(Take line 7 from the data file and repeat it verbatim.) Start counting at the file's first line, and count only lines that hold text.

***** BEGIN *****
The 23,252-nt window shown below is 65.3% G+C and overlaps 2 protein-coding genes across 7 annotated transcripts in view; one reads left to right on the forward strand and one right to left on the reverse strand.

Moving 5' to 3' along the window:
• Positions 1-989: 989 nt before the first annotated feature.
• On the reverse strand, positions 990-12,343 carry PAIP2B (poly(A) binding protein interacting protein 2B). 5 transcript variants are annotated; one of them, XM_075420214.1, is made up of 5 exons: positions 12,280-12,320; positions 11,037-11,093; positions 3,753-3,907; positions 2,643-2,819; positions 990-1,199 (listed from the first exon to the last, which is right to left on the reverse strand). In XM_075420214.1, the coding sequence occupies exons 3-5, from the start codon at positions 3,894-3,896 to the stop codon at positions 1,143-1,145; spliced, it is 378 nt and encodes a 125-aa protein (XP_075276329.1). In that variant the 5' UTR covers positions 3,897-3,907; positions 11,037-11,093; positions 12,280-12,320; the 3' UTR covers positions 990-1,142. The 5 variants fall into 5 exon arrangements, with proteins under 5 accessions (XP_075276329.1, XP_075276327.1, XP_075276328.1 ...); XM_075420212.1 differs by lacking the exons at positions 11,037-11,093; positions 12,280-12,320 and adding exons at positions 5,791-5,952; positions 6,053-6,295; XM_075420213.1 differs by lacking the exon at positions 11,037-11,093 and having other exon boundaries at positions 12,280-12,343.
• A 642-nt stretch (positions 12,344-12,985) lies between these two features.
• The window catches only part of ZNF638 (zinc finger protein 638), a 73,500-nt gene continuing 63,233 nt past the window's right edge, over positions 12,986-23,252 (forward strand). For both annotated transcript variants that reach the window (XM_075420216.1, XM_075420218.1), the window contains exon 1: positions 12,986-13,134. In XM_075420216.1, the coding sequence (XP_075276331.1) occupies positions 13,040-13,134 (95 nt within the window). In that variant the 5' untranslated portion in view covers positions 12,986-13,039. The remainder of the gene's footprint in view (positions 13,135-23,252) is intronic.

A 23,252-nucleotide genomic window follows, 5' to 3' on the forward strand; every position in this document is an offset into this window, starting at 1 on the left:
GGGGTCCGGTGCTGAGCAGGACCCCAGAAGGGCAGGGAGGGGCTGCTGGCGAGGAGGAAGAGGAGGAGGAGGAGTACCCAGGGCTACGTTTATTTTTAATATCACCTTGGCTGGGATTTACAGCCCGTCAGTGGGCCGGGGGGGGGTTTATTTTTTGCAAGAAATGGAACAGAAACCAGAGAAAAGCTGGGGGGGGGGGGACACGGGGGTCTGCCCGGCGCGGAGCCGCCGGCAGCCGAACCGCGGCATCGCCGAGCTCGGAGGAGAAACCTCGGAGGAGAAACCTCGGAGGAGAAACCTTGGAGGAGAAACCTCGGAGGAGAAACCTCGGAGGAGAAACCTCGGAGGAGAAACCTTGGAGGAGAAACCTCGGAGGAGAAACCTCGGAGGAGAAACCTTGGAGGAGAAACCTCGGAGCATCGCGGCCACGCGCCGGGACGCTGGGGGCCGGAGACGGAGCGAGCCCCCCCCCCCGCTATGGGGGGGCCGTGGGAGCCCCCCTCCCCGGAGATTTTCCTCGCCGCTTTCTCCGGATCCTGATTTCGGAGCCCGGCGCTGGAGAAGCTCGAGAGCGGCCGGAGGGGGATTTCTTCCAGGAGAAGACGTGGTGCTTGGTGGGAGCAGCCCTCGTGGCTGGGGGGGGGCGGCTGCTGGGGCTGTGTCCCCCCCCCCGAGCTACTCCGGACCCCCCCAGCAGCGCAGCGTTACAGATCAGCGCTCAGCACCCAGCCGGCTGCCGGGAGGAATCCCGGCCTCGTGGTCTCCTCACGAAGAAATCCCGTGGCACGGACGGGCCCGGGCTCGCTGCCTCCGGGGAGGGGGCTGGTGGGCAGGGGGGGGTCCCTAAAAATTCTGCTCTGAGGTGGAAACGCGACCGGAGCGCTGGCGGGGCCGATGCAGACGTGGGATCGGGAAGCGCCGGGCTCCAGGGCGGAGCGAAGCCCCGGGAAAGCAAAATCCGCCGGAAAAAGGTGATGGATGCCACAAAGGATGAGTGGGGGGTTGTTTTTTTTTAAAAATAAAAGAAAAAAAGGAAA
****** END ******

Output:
A 23,252-nucleotide genomic window follows, 5' to 3' on the forward strand; every position in this document is an offset into this window, starting at 1 on the left: